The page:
Indeed, in some cases the Federal Bureau of Investigation may have created terrorists out of law-abiding individuals by conducting sting operations that facilitated or invented the target’s willingness to act. According to multiple studies, nearly 50 percent of the more than 500 federal counterterrorism convictions resulted from informant-based cases; almost 30 percent of those cases were sting operations in which the informant played an active role in the underlying plot. In the case of the “Newburgh Four,” for example, a judge said the government “came up with the crime, provided the means, and removed all relevant obstacles,” and had, in the process, made a terrorist out of a man “whose buffoonery is positively Shakespearean in scope.”
In such instances, the government’s purpose appears to have been preventive: to root out and prosecute individuals it believes might eventually plan and carry out terrorism. To this end, it has substantially changed its approach, loosening regulations and standards governing the conduct of terrorism investigations.
While some of these cases involved foreign nationals and conduct overseas, or individuals who are not Muslim, many of the most high-profile terrorism prosecutions have focused on “home-grown” terrorist threats allegedly posed by American Muslims.
Human Rights Watch and Columbia Law School’s Human Rights Institute found that at times, in aggressively pursuing terrorism threats before they even materialize, US law enforcement overstepped its role by effectively participating in developing terrorism plots—in at least two cases even offering the defendants money to entice them to participate in the plot.
In theory, the defendants in these cases should be able to avoid criminal liability by making a claim of “entrapment.” However, US law requires that to prove entrapment a defendant show both that the government induced him to commit the act in question and that he was not “predisposed” to commit it. This predisposition inquiry focuses attention on the defendant’s background, opinions, beliefs, and reputation—in other words, not on the crime, but on the nature of the defendant. This character inquiry makes it exceptionally difficult for a defendant to succeed in raising the entrapment defense, particularly in the terrorism context, where inflammatory stereotypes and highly charged characterizations of Islam and foreigners often prevail. Indeed, no claim of entrapment has been successful in a US federal terrorism case to date. European human rights law—instructive for interpreting internationally recognized fair trial rights—suggests that the current formulation of the US defense of entrapment may not comport with fair trial standards.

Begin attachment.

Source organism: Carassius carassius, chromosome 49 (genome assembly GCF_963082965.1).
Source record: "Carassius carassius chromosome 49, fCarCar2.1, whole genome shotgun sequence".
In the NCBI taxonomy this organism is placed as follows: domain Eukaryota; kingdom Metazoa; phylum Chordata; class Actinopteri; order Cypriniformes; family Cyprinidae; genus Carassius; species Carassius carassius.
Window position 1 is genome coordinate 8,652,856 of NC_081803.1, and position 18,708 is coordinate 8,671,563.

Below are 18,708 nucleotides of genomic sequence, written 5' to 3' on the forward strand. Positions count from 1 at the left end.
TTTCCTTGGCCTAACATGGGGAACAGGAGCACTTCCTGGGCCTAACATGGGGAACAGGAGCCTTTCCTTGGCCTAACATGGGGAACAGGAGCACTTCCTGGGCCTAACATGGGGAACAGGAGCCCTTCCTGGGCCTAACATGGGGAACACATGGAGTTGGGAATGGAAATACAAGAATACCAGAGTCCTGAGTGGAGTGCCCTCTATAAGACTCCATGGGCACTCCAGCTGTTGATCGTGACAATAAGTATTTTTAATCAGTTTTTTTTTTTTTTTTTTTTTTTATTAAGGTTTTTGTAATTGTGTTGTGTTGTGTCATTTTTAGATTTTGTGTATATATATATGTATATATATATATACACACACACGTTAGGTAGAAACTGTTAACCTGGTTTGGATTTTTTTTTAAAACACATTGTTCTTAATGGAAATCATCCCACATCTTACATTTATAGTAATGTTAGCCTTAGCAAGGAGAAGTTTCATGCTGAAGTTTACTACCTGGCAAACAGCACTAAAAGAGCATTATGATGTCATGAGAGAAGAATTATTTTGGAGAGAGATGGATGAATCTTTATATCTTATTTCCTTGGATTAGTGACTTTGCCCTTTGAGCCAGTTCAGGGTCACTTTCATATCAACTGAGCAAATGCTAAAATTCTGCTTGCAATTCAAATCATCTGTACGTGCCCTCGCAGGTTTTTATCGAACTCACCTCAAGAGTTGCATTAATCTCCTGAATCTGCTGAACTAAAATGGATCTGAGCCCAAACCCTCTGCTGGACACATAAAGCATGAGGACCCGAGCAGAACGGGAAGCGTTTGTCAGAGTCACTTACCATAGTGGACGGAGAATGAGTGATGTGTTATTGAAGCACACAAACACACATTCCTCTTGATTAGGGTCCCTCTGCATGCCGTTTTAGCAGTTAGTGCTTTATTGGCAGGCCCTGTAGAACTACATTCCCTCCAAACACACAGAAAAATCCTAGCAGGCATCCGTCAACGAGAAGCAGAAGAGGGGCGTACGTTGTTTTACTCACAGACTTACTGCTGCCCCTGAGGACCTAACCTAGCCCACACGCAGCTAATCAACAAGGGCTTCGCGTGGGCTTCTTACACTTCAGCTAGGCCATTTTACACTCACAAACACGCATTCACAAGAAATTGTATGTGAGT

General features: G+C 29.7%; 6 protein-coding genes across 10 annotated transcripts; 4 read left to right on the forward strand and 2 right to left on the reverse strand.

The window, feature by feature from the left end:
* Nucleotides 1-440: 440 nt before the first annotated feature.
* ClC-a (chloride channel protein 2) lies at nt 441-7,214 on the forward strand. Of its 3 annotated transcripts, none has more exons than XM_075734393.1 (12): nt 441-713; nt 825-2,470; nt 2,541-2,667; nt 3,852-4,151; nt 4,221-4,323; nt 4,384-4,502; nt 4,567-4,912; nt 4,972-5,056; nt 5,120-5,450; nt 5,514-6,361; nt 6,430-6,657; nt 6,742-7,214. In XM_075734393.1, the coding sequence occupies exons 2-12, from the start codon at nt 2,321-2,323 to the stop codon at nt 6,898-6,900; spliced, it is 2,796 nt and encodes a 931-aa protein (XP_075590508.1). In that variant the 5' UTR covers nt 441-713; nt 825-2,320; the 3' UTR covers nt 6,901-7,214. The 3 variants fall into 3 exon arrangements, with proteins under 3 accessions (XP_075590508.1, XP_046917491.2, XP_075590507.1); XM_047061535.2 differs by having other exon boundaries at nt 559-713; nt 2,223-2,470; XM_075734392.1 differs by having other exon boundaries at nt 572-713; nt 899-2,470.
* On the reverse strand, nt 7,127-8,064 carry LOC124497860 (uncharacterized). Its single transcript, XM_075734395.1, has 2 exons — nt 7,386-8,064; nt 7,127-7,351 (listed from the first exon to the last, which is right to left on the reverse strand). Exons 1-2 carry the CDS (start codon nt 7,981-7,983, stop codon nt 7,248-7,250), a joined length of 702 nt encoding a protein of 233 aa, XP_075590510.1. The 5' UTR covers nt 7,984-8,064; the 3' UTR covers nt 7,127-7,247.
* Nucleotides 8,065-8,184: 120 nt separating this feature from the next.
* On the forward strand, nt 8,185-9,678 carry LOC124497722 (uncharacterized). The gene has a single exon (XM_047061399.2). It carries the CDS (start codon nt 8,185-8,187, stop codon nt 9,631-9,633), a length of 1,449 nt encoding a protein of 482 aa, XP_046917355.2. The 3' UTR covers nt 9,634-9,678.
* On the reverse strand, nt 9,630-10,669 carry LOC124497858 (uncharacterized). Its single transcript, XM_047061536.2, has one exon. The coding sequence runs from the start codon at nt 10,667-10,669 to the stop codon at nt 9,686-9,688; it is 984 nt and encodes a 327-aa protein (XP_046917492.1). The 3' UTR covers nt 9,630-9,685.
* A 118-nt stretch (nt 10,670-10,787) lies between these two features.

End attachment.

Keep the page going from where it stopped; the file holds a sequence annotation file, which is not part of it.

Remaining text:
Meanwhile, the law enforcement practices described in this report have alienated the very communities the government relies on most to report possible terrorist threats and diverted resources from other, more effective ways, of responding to the threat of terrorism. Its proclaimed success in convicting alleged terrorist conspirators has come with serious and unnecessary costs to the rights of many of those prosecuted and convicted, to their families and communities, to the public, and to the rule of law. Ultimately, these costs threaten to undermine the goal of preventing and effectively prosecuting and sanctioning terrorism crimes.
Our research explored cases from a chronological and geographic cross-section of the post-September 11 terrorism prosecutions. Cases spanned the months immediately after the September 11 attacks to more recent indictments, in order to explore which trends, if any, persisted or developed over time. We also sought cases from across the United States to examine the impact of such prosecutions on various American Muslim communities and to account for regional investigative and prosecutorial differences. Cases include prosecutions for material support and conspiracy, some resulting in sentences of more than 15 years or life imprisonment.
These cases do not constitute a representative sample that would allow us to generalize about all federal prosecutions, but they raise troubling questions about the fairness and effectiveness of many of the policies, practices, and tactics employed by the Federal Bureau of Investigation (FBI), the Justice Department, and the Bureau of Prisons in terrorism cases.
In some cases, the unfairness arises from the application of certain laws, some of which Congress greatly expanded after September 11, including material support laws, the Foreign Intelligence Surveillance Act, and the Classified Information Procedures Act.